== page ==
Ex-British premier Gordon Brown has thrown his weight behind Jeremy Corbyn's leadership as UK prime minister Theresa May remains reeling from two cabinet ministerial resignations and a sex scandal involving a number of her Conservative MPs.
Branding Jeremy as a "phenomenon" during an interview on Friday, November 10, Mr. Brown praised his successor's left-wing policy priorities, his war on rising inequality and stagnant wages, declaring his popularity with the British public was now growing steadily.
In his radio interview, Mr. Brown praised Mr. Corbyn for successfully tapping into the rising public anger over the unfair effects of globalization, after centrists appeared to show they had "no answers."
His endorsement is, however, "too little too late," according to one leading British political commentator, who believes the public will not be influenced by the sudden backing.
"Brown started his life very much on the left of the Labour party and in another life may well have been an important cabinet member in a Corbyn government. Brown however sold himself, almost entirely to the liberal Blairite project which is now rejected by most Labour supporters," Adam Garrie told Sputnik.
The political commentator and managing editor of theduran.com, added:
"In this sense, Brown is trying to redeem himself for his guilty association with a New Labour liberal movement he never believed in. Perhaps also, he may want to act in some advisory capacity in a Corbyn government, something that could maybe be useful as Corbyn has very few experienced individuals on his front bench team.
Blair vs. Brown
"At the end of the day though, Brown had a personal hatred for Blair, and now that Brown senses that Corbyn might become prime minister, he's taking one last shot and his hated rival," Mr. Garrie said.
His support is in stark contrast to former Prime Minister Tony Blair's warning that the current Labour leader's policies would be a disaster for the country.
It is not a view shared by Mr. Brown, however, who said: "People feel rightly or wrongly that the problems that they have — stagnant wages, inequality, polarization between rich and poor, public service not being properly financed — they ascribe that to the failures of government, centrist governments that have not been able to manage globalization."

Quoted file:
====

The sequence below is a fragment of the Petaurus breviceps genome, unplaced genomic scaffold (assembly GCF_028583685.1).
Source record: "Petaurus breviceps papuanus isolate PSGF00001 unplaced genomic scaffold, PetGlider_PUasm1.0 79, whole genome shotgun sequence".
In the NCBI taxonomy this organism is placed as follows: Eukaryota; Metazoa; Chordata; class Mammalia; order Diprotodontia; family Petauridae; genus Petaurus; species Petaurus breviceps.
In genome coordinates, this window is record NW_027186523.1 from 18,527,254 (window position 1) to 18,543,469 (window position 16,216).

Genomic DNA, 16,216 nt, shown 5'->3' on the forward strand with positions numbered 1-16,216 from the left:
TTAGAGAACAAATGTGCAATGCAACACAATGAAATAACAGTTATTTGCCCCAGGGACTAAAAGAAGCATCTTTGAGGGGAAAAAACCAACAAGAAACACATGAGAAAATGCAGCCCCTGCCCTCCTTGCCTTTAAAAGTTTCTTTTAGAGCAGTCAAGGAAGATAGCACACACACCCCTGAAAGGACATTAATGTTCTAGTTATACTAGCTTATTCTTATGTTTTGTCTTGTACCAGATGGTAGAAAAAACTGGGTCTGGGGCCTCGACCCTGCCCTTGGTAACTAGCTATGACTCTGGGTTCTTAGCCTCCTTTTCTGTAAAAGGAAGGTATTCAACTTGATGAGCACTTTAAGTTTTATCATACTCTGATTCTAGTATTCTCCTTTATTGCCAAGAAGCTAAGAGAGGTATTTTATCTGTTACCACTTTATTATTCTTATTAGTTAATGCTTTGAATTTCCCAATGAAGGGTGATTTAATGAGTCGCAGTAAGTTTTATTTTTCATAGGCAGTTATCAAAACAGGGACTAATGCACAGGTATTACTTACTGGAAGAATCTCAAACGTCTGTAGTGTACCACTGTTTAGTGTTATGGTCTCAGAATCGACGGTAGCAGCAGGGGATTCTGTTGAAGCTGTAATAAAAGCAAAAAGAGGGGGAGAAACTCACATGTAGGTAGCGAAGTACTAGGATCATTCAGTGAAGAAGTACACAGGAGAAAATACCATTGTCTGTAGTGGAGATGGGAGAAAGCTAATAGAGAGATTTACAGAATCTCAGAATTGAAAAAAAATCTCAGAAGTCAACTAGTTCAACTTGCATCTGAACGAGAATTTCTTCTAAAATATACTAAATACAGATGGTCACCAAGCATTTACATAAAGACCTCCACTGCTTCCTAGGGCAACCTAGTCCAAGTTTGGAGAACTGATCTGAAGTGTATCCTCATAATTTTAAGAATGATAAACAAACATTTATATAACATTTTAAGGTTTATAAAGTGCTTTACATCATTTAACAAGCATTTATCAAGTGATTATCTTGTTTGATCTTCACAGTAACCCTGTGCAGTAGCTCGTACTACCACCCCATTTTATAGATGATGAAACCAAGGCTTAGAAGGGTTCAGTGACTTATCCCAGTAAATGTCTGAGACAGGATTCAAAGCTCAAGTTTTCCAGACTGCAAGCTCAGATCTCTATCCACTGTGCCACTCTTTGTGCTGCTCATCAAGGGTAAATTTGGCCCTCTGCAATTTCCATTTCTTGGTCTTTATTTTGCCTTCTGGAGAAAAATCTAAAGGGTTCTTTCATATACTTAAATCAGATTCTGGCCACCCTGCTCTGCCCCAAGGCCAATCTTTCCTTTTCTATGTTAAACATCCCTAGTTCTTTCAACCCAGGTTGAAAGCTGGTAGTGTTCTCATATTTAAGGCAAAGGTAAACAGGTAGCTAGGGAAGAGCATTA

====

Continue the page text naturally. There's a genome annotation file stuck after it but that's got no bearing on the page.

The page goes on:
Steeped in Labour Ethos
In contrast, Dr. William McDougall, senior politics lecturer at Glasgow Caledonian University, said the backing was significant, considering Mr. Brown's standing within the Labour party.
"Brown is pointing out that Corbyn is using language that he also used, such as 'the many not the few’ and highlighting problems in the NHS. His support indicates how much Corbyn has for now become part of the Labour mainstream and is also popular," Dr. McDougall told Sputnik.
"With the serious problems the Conservatives have, Labour will be debating internally how to act if they come to power. This will involve former supporters of Brown too seeking influence.
"Moreover, Brown was and is steeped in the ethos of the Labour party much more than Blair was and is perhaps also interested in protecting his own legacy within the party. Brown in the past gave the impression that he was interested in Labour updating its values to win and if Jeremy can do that too he will be supportive. Blair of course claimed before Corbyn became leader that if he could have won an election with Corbyn’s policies he wouldn’t have," explained Dr. McDougall.
The reason for Mr. Corbyn's rise, Mr. Brown said was down to the fact that he listened to people.
"He has come through because he expresses people's anger at what's happened — the discontent. When he attacks universal credit, he is speaking for many people, when he says the health service is underfunded, he is speaking for many people," he added.
During the interview, the former Labour leader denied he was moving to the left, arguing the current success of the party was because New Labour "did not finish the job" of curbing inequality and bad banking practices.
He insisted the rise of US President Donald Trump and Emmanuel Macron in France, flowed also from anger over previous economic failure, adding it was now a "new world."